I’m not certain a post-apocalyptic sci-fi flick in which Earth grows increasingly less inhabitable, society’s crumbling and people can’t breathe is what we need right now, but “2067,” available in theaters and on VOD Friday, Oct. 2, is here regardless. And in spite of being of bit of a bummer, it’s a nifty albeit flawed genre exercise that makes the most of its meager budget.
Kodi Smit-McPhee stars as Ethan Whyte (I kept thinking of Leonardo DiCaprio’s Calvin Candy and his dessert whenever the character’s surname was shown or uttered). Ethan was orphaned as a child. He’s subsequently taken under the wing of Jude (Ryan Kwanten). The two now work underground doing maintenance on an unstable nuclear reactor in a world ravaged by climate change and deforestation. Oxygen is practically nonexistent with most everyone employing masks and breathing artificial air. Many folks grow sick from not having the real thing – one of them is Ethan’s wife, Xanthe (Sana’a Shaik).
Scientists led by Regina (Deborah Mailman) receive a transmission from 400 years in the future stating, “Send Ethan Whyte.” Apparently, Earth has become habitable again. Ethan must then weigh whether he’s willing to leave his wife behind in order to save her and the rest of the world. He reluctantly agrees and is slingshotted through the space-time continuum. Steampunk grunginess is replaced by lush jungle overgrowth. What initially feels like a sci-fi-tinged “Cast Away” gives way to something more strongly resembling “Hell in the Pacific” when someone else joins Ethan in the future.
I have conflicted feelings about Smit-McPhee as an actor. I think I dug him more as a child performer in films such as “The Road” and “Let Me In.” I may also prefer him in supporting roles as opposed to lead ones like in “Dolemite Is My Name” from last year. He brings a similar energy to “2067” that he brought to “Slow West” a handful of years back – that is being a waifish whiney wimp. In spite of this, he performs admirably enough.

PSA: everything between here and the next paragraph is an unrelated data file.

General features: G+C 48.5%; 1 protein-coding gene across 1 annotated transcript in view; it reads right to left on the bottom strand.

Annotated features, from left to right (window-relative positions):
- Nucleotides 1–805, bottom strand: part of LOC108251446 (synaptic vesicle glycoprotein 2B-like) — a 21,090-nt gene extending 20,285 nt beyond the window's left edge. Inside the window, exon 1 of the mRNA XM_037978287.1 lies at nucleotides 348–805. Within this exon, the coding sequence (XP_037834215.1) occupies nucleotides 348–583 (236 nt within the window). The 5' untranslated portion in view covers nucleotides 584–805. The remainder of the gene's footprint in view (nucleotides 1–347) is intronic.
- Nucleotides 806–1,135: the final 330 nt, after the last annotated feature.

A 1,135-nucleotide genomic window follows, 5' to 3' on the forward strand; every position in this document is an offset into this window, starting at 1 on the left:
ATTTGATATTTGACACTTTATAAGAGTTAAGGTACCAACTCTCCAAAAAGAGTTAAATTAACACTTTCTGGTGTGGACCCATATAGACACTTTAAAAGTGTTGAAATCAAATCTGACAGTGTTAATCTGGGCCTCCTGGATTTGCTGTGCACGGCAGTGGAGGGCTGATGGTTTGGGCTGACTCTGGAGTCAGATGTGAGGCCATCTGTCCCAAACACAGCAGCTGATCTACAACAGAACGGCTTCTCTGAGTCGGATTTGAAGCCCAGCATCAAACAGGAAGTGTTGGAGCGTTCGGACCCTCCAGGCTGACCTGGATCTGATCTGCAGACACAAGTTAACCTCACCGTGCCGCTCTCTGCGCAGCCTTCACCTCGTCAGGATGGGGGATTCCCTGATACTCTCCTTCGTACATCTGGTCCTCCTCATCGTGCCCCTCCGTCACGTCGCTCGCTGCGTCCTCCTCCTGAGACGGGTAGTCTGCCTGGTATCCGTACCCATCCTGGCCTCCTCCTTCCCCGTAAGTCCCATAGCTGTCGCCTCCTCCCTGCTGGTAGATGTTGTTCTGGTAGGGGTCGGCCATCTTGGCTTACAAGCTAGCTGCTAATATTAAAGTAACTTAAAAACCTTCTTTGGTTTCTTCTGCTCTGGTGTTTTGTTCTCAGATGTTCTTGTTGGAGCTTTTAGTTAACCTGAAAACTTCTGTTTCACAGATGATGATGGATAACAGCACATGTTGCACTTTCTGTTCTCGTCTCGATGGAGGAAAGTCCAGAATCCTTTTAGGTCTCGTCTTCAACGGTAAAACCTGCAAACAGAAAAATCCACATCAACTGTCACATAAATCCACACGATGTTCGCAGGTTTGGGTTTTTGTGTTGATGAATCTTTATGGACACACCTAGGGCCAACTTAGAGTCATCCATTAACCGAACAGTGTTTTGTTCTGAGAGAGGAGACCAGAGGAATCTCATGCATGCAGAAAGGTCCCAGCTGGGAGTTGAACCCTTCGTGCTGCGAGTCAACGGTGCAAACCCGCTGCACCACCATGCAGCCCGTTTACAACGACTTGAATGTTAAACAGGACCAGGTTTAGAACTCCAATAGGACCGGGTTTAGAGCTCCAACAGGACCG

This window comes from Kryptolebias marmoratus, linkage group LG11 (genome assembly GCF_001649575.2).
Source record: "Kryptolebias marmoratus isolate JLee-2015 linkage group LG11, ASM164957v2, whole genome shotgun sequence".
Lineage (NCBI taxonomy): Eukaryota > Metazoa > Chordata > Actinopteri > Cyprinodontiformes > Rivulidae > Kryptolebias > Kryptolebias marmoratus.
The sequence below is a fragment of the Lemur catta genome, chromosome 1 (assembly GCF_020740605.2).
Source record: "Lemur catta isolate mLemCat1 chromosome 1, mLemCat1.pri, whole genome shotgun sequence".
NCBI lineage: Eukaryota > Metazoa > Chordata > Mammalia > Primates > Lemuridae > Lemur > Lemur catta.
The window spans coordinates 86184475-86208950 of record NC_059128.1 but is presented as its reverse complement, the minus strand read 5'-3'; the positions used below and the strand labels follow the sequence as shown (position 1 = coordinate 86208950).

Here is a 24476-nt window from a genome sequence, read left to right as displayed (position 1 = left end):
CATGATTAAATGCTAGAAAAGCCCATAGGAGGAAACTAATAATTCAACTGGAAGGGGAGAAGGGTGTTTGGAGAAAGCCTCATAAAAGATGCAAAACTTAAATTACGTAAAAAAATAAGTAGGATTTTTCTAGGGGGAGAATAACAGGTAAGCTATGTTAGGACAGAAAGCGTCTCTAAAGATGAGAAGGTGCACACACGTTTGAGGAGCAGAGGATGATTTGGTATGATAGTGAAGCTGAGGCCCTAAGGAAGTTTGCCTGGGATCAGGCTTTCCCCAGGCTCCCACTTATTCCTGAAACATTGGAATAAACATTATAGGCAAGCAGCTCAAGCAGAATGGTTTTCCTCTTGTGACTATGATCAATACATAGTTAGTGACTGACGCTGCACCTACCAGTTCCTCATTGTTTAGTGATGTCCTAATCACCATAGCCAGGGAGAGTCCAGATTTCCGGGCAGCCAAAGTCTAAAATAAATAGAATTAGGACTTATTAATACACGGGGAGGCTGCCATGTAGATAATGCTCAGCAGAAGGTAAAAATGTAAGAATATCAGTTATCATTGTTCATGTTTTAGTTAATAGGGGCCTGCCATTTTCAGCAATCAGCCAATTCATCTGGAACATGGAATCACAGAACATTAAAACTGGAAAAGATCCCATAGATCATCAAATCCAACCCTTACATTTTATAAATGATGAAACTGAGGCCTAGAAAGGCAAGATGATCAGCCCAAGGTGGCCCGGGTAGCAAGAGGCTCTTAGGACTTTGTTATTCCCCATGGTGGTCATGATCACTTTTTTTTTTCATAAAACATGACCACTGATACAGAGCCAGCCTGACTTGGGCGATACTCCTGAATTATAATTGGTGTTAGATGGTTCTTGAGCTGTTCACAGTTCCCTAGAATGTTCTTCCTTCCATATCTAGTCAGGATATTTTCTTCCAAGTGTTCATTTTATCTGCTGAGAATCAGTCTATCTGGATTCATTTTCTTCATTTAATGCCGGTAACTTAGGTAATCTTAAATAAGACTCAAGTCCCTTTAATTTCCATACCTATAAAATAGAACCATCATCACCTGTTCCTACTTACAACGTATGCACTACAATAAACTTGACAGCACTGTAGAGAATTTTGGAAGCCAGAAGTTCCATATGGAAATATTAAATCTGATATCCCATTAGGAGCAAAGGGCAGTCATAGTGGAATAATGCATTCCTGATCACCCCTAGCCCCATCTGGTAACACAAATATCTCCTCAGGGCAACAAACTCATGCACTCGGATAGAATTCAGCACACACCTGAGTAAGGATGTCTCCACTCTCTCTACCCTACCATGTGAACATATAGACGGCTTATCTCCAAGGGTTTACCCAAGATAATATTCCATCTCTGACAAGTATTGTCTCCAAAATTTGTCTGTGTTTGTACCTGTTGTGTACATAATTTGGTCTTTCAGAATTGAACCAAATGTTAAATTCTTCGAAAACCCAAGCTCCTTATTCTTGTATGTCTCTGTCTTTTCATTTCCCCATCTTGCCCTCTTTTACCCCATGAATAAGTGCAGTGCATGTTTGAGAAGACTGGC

It was nice to see Kwanten again after not having seen him in much of anything since “True Blood” concluded. He’s not as fun here as he was there, but he has some interesting notes to play with which he excels. It’s curious that this is an Australian film, Kwanten is an Australian actor, everyone else employs an Australian accent and Kwanten opts for an American accent.
Shaik and Mailman aren’t given nearly as much to do as their male counterparts. Shaik’s Xanthe serves more as motivation than as a fully fleshed out character. The thrust of Mailman’s performance is derived primarily through the silver wig she employs.
“2067” is the screenwriting and directorial debut of special effects artist Seth Larney. Its look is more impressive than its words, but it’s a promising start to what could be a fruitful career. I’m certainly interested in seeing whatever Larney does next. Dialogue and themes are somewhat circuitously repetitive rendering the whole enterprise draggy. The sets are well appointed; the effects impressive. With as visually striking as “2067” is, I’m somewhat surprised it didn’t resonate with me more deeply. Perhaps it’s too emo? Perhaps I’m struggling with time travel fatigue after having watched “Tenet” and all three of the “Bill & Ted” movies within the last month? Either way, “2067” is a trip worth taking – it may just behoove you to do so sometime in the future … hopefully a brighter one.